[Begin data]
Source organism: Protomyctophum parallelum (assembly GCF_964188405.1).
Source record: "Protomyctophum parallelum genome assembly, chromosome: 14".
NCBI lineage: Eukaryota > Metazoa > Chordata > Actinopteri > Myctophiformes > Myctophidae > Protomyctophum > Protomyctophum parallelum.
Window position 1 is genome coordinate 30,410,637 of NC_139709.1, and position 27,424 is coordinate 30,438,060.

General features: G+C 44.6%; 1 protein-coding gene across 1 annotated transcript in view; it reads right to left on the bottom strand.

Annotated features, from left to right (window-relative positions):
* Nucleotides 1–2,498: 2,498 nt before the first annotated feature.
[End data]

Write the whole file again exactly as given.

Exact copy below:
Source organism: Protomyctophum parallelum (assembly GCF_964188405.1).
Source record: "Protomyctophum parallelum genome assembly, chromosome: 14".
NCBI lineage: Eukaryota > Metazoa > Chordata > Actinopteri > Myctophiformes > Myctophidae > Protomyctophum > Protomyctophum parallelum.
Window position 1 is genome coordinate 30,410,637 of NC_139709.1, and position 27,424 is coordinate 30,438,060.

General features: G+C 44.6%; 1 protein-coding gene across 1 annotated transcript in view; it reads right to left on the bottom strand.

Annotated features, from left to right (window-relative positions):
* Nucleotides 1–2,498: 2,498 nt before the first annotated feature.